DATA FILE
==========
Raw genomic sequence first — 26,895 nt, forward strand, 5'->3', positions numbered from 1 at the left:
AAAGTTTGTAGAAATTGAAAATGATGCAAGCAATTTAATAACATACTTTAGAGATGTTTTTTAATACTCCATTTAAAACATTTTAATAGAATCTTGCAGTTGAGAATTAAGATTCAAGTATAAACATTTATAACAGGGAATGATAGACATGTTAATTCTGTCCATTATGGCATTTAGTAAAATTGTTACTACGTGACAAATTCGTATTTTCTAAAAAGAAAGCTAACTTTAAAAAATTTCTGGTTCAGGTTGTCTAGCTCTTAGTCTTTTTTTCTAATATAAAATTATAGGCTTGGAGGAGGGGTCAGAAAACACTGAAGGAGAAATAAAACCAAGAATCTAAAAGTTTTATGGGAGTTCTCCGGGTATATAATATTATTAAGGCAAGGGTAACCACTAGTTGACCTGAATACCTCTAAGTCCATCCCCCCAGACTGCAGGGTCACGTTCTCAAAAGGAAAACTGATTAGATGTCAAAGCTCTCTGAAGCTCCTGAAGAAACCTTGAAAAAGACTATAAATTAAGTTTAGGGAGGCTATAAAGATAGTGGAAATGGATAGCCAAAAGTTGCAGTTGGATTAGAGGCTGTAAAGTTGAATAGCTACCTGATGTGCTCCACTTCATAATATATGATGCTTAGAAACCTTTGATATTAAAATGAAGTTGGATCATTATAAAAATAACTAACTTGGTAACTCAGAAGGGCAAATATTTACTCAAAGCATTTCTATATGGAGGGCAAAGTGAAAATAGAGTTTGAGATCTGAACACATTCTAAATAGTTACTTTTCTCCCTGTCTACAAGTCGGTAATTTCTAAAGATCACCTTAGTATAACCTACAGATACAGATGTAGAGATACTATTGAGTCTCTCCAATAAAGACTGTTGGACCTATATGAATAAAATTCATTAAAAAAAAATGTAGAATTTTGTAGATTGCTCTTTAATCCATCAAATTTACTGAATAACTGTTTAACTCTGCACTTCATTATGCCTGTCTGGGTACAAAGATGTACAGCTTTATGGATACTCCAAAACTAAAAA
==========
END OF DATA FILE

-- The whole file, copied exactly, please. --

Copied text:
Raw genomic sequence first — 26,895 nt, forward strand, 5'->3', positions numbered from 1 at the left:
AAAGTTTGTAGAAATTGAAAATGATGCAAGCAATTTAATAACATACTTTAGAGATGTTTTTTAATACTCCATTTAAAACATTTTAATAGAATCTTGCAGTTGAGAATTAAGATTCAAGTATAAACATTTATAACAGGGAATGATAGACATGTTAATTCTGTCCATTATGGCATTTAGTAAAATTGTTACTACGTGACAAATTCGTATTTTCTAAAAAGAAAGCTAACTTTAAAAAATTTCTGGTTCAGGTTGTCTAGCTCTTAGTCTTTTTTTCTAATATAAAATTATAGGCTTGGAGGAGGGGTCAGAAAACACTGAAGGAGAAATAAAACCAAGAATCTAAAAGTTTTATGGGAGTTCTCCGGGTATATAATATTATTAAGGCAAGGGTAACCACTAGTTGACCTGAATACCTCTAAGTCCATCCCCCCAGACTGCAGGGTCACGTTCTCAAAAGGAAAACTGATTAGATGTCAAAGCTCTCTGAAGCTCCTGAAGAAACCTTGAAAAAGACTATAAATTAAGTTTAGGGAGGCTATAAAGATAGTGGAAATGGATAGCCAAAAGTTGCAGTTGGATTAGAGGCTGTAAAGTTGAATAGCTACCTGATGTGCTCCACTTCATAATATATGATGCTTAGAAACCTTTGATATTAAAATGAAGTTGGATCATTATAAAAATAACTAACTTGGTAACTCAGAAGGGCAAATATTTACTCAAAGCATTTCTATATGGAGGGCAAAGTGAAAATAGAGTTTGAGATCTGAACACATTCTAAATAGTTACTTTTCTCCCTGTCTACAAGTCGGTAATTTCTAAAGATCACCTTAGTATAACCTACAGATACAGATGTAGAGATACTATTGAGTCTCTCCAATAAAGACTGTTGGACCTATATGAATAAAATTCATTAAAAAAAAATGTAGAATTTTGTAGATTGCTCTTTAATCCATCAAATTTACTGAATAACTGTTTAACTCTGCACTTCATTATGCCTGTCTGGGTACAAAGATGTACAGCTTTATGGATACTCCAAAACTAAAAA